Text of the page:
My statement had nothing to do with jvf’s healthcare choices but his condemnation of the Pope, the Bishops, and presumably everyone vaccinated for coming to the conclusion that to do so is morally permissible. So yes placing his own warped judgement over that of the Church does put him in spiritual danger.
There is nothing "warped" in his viewpoint. Sure I might not express it the way he does, but it is perfectly acceptable for a person to take a more stringent position in avoiding anything to do with abortion. And there is nothing wrong with being critical of the pope or any other Church official, and in fact Catholics would have benefited from that when it comes to the sexual scandals that have destroyed the image of the Church in various Western countries. Finally, no one is bound by the prudential judgments of the pope on moral - or any other - issues, and nor is one required to agree with those judgments or show reverence for them, because the pope can be completely in error on matters of the prudential order. That said, I think your overreacting to this simply because it is a hot button issue. Each person is free to take or not take a vaccine.
Once again, I said nothing about his refusing to take the vaccine. He is of course free to do so. He is not free to proclaim he is right on this moral teaching and the Church is wrong. That is exactly what pro-abortion Catholic politicians like Pelosi do. He is also not free to demand the Church provide him a letter of exemption. If he feels so strongly about this he should be happy to lose his job to make his point.
from Lumen Gentium:
‘Bishops, teaching in communion with the Roman Pontiff, are to be respected by all as witnesses to divine and Catholic truth. In matters of faith and morals
, the bishops speak in the name of Christ and the faithful are to accept their teaching and adhere to it with a religious assent. This religious submission of mind and will must be shown in a special way to the authentic magisterium of the Roman Pontiff, even when he is not speaking ex cathedra; that is, it must be shown in such a way that his supreme magisterium is acknowledged with reverence, the judgments made by him are sincerely adhered to, according to his manifest mind and will. His mind and will in the matter may be known either from the character of the documents, from his frequent repetition of the same doctrine, or from his manner of speaking.”
Sorry, he is free to do just what you say he is not free to do, because he is not encouraging evil in rejecting elements of the argument put forward by the pope and the USCCB when they say that one may take a vaccine that involves remote material cooperation in a moral evil because that remote evil is outweighed by the duty to protect the common good.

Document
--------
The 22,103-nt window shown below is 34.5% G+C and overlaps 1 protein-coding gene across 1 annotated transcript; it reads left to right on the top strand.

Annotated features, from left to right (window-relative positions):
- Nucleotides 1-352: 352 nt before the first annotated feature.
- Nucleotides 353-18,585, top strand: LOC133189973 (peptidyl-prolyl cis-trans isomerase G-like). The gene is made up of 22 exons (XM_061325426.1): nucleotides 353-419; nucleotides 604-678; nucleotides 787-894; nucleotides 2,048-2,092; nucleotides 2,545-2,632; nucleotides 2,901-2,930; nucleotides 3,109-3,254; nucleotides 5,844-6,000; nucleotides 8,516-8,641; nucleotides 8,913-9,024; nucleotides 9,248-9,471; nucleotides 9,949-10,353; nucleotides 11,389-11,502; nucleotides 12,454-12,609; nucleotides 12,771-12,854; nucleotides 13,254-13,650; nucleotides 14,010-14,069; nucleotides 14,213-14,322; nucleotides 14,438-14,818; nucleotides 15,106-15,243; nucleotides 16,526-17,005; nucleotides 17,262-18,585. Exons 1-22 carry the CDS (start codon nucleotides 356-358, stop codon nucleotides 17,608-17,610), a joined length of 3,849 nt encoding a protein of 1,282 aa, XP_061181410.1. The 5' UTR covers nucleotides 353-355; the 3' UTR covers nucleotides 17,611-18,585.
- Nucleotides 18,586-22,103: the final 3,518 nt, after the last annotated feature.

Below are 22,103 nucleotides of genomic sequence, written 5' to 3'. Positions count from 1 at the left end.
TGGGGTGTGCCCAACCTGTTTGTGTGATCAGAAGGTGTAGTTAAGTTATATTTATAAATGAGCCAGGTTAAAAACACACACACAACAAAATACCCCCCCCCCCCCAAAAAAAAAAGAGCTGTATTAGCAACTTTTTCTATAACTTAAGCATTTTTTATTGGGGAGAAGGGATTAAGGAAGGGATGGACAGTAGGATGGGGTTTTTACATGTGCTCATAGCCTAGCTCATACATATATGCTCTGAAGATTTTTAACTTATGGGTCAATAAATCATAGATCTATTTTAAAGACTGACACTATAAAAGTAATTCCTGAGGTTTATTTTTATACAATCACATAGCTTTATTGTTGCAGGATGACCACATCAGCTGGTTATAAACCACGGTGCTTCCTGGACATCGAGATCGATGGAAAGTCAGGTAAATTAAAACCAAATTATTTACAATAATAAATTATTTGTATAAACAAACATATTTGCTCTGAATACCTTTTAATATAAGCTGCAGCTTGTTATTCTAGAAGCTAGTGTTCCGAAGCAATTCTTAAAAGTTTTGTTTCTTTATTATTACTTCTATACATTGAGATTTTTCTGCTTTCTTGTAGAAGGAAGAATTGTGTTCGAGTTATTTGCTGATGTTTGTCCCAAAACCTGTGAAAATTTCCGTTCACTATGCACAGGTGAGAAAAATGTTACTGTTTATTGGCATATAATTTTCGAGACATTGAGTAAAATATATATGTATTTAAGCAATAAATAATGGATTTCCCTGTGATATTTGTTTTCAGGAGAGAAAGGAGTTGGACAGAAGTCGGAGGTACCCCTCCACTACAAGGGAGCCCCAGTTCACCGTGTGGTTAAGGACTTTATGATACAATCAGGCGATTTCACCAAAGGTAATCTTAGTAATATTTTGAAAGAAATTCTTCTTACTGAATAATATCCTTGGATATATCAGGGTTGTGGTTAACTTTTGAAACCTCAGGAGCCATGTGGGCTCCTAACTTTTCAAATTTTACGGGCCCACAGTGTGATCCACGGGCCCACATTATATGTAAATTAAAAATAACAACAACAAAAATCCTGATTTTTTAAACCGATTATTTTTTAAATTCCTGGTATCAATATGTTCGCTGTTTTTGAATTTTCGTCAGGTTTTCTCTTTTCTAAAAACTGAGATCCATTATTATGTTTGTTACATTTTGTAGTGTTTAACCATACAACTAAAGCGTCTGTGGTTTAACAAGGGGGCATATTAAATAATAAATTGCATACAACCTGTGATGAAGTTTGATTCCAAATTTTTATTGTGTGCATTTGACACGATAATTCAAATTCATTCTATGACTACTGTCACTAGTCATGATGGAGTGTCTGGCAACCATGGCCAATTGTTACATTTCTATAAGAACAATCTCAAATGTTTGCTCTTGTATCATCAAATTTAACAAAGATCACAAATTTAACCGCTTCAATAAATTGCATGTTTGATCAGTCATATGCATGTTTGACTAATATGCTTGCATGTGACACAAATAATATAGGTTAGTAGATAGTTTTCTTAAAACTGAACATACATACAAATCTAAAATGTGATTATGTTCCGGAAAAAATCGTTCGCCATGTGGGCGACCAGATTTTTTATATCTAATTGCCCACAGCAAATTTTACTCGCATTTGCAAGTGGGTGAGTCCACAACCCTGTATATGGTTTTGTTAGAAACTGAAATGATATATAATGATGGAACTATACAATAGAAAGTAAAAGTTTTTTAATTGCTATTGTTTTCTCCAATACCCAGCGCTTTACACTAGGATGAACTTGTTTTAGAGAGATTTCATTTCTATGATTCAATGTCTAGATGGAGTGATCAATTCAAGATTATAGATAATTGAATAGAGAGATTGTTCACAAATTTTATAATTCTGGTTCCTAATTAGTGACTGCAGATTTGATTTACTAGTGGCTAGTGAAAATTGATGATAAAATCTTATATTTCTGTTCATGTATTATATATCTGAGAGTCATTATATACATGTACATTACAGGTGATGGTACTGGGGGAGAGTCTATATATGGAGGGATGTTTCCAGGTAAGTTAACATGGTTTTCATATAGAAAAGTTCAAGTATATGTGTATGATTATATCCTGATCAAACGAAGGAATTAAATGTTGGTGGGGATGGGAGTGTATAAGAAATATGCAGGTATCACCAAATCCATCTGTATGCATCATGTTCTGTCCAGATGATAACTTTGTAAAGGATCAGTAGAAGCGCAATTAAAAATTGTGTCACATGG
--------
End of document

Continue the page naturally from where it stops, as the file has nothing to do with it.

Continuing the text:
In fact, the argument put forward by various Church officials (including the pope) is predicated on the idea that one is protecting the common good by taking one of the experimental vaccines, and that that particular action - i.e., taking a vaccine - protects the common good and that action is proportional to the duty to avoid cooperating materially and remotely in the evil of abortion, but that very point itself is open to debate. Now the fact that it is open to debate is why one remains completely free to disagree with Church officials, because it is not a truth of divine revelation or the natural law that the COVID-19 virus is dangerous enough to warrant material and remote cooperation in moral evil. Moreover, one can also disagree with Church authorities as it regards the safety of the mRNA and adenovirus vaccines. When one takes the issue of safety into account it is clear that no one can ever be required to do something that he believes in conscience will lead to his own physical harm, even if it is held to somehow protect the common good, nor does he have to accept the arguments of Church authorities when the questions surrounding the virus and the vaccines remain debatable. The bodily integrity of an innocent person cannot be violated by any earthly authority (not even that of the Church), and so one may ignore, and even openly disagree with, the prudential judgments of Church authorities in the present situation.
So, can one disagree with the pope or other Church officials as to whether or not the vaccines constitute a proportional good that mitigates against the material remote cooperation in the evil of abortion? Yes, and one can even speak out against Church authorities who promote such a notion, because those same authorities are not infallible in their prudential judgments.